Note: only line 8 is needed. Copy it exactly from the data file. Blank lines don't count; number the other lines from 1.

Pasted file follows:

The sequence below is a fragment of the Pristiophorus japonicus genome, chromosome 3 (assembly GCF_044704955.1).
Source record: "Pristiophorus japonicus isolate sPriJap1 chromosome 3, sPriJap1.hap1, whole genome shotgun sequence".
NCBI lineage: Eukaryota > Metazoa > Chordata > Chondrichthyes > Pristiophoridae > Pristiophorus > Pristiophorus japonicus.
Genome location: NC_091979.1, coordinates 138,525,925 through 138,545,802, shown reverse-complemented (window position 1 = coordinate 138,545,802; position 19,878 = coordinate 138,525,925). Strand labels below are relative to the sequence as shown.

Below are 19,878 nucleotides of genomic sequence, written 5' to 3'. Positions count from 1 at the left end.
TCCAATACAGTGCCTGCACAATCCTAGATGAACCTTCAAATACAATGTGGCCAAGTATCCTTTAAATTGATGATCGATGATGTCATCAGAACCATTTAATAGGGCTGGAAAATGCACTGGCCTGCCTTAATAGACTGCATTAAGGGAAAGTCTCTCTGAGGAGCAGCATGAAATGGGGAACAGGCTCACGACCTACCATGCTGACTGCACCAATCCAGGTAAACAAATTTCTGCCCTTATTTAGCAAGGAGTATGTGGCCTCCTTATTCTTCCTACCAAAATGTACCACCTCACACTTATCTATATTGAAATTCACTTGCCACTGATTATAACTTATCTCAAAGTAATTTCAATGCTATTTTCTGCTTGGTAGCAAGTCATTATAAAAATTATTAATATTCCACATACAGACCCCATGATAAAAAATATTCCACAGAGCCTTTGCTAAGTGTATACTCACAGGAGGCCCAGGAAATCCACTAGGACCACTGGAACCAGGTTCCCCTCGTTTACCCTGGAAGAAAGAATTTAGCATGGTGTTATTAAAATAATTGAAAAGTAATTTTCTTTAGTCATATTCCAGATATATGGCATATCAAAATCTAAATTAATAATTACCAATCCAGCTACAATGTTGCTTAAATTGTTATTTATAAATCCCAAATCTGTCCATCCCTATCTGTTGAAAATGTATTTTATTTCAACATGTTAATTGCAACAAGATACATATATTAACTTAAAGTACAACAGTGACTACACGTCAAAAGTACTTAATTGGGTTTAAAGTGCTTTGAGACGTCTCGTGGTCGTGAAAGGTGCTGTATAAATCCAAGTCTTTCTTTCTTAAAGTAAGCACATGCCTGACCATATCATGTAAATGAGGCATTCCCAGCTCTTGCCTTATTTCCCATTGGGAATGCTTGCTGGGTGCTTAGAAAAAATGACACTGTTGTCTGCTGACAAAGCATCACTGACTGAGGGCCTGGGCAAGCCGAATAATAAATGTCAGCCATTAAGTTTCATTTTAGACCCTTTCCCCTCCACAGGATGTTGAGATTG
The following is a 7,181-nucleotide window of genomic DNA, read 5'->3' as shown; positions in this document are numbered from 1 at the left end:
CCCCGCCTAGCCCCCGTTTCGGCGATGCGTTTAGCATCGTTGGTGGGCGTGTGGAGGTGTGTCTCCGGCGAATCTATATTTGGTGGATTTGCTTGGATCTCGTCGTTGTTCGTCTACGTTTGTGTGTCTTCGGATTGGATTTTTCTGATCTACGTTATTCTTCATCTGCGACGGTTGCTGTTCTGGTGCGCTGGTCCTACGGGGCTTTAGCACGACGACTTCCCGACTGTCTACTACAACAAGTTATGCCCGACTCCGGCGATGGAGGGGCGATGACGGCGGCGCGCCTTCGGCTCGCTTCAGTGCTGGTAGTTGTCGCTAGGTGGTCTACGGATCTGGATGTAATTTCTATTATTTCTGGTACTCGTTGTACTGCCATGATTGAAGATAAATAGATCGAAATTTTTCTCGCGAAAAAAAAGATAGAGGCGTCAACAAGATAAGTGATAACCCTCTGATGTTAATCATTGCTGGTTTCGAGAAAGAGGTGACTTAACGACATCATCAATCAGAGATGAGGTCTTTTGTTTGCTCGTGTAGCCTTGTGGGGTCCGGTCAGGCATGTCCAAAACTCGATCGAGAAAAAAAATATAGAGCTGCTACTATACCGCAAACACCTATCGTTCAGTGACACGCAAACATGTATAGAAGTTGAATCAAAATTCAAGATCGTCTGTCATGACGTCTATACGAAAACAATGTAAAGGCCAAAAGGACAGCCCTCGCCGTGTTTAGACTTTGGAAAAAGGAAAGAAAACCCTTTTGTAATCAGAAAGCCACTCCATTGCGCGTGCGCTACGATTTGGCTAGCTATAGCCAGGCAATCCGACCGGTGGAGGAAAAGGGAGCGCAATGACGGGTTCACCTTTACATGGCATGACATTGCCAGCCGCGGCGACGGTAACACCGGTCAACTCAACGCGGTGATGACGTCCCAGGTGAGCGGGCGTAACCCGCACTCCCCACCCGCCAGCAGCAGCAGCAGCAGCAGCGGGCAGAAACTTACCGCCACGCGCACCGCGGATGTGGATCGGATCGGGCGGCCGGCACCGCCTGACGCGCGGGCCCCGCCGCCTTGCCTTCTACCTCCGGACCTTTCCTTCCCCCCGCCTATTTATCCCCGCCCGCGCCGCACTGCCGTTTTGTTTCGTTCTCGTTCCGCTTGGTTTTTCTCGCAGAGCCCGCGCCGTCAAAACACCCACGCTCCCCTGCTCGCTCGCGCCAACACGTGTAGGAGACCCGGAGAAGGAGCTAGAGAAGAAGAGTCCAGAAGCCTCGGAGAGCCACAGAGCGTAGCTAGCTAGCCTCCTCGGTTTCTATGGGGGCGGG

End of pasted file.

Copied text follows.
CCCCGCCTAGCCCCCGTTTCGGCGATGCGTTTAGCATCGTTGGTGGGCGTGTGGAGGTGTGTCTCCGGCGAATCTATATTTGGTGGATTTGCTTGGATCTCGTCGTTGTTCGTCTACGTTTGTGTGTCTTCGGATTGGATTTTTCTGATCTACGTTATTCTTCATCTGCGACGGTTGCTGTTCTGGTGCGCTGGTCCTACGGGGCTTTAGCACGACGACTTCCCGACTGTCTACTACAACAAGTTATGCCCGACTCCGGCGATGGAGGGGCGATGACGGCGGCGCGCCTTCGGCTCGCTTCAGTGCTGGTAGTTGTCGCTAGGTGGTCTACGGATCTGGATGTAATTTCTATTATTTCTGGTACTCGTTGTACTGCCATGATTGAAGATAAATAGATCGAAATTTTTCTCGCGAAAAAAAAGATAGAGGCGTCAACAAGATAAGTGATAACCCTCTGATGTTAATCATTGCTGGTTTCGAGAAAGAGGTGACTTAACGACATCATCAATCAGAGATGAGGTCTTTTGTTTGCTCGTGTAGCCTTGTGGGGTCCGGTCAGGCATGTCCAAAACTCGATCGAGAAAAAAAATATAGAGCTGCTACTATACCGCAAACACCTATCGTTCAGTGACACGCAAACATGTATAGAAGTTGAATCAAAATTCAAGATCGTCTGTCATGACGTCTATACGAAAACAATGTAAAGGCCAAAAGGACAGCCCTCGCCGTGTTTAGACTTTGGAAAAAGGAAAGAAAACCCTTTTGTAATCAGAAAGCCACTCCATTGCGCGTGCGCTACGATTTGGCTAGCTATAGCCAGGCAATCCGACCGGTGGAGGAAAAGGGAGCGCAATGACGGGTTCACCTTTACATGGCATGACATTGCCAGCCGCGGCGACGGTAACACCGGTCAACTCAACGCGGTGATGACGTCCCAGGTGAGCGGGCGTAACCCGCACTCCCCACCCGCCAGCAGCAGCAGCAGCAGCAGCGGGCAGAAACTTACCGCCACGCGCACCGCGGATGTGGATCGGATCGGGCGGCCGGCACCGCCTGACGCGCGGGCCCCGCCGCCTTGCCTTCTACCTCCGGACCTTTCCTTCCCCCCGCCTATTTATCCCCGCCCGCGCCGCACTGCCGTTTTGTTTCGTTCTCGTTCCGCTTGGTTTTTCTCGCAGAGCCCGCGCCGTCAAAACACCCACGCTCCCCTGCTCGCTCGCGCCAACACGTGTAGGAGACCCGGAGAAGGAGCTAGAGAAGAAGAGTCCAGAAGCCTCGGAGAGCCACAGAGCGTAGCTAGCTAGCCTCCTCGGTTTCTATGGGGGCGGG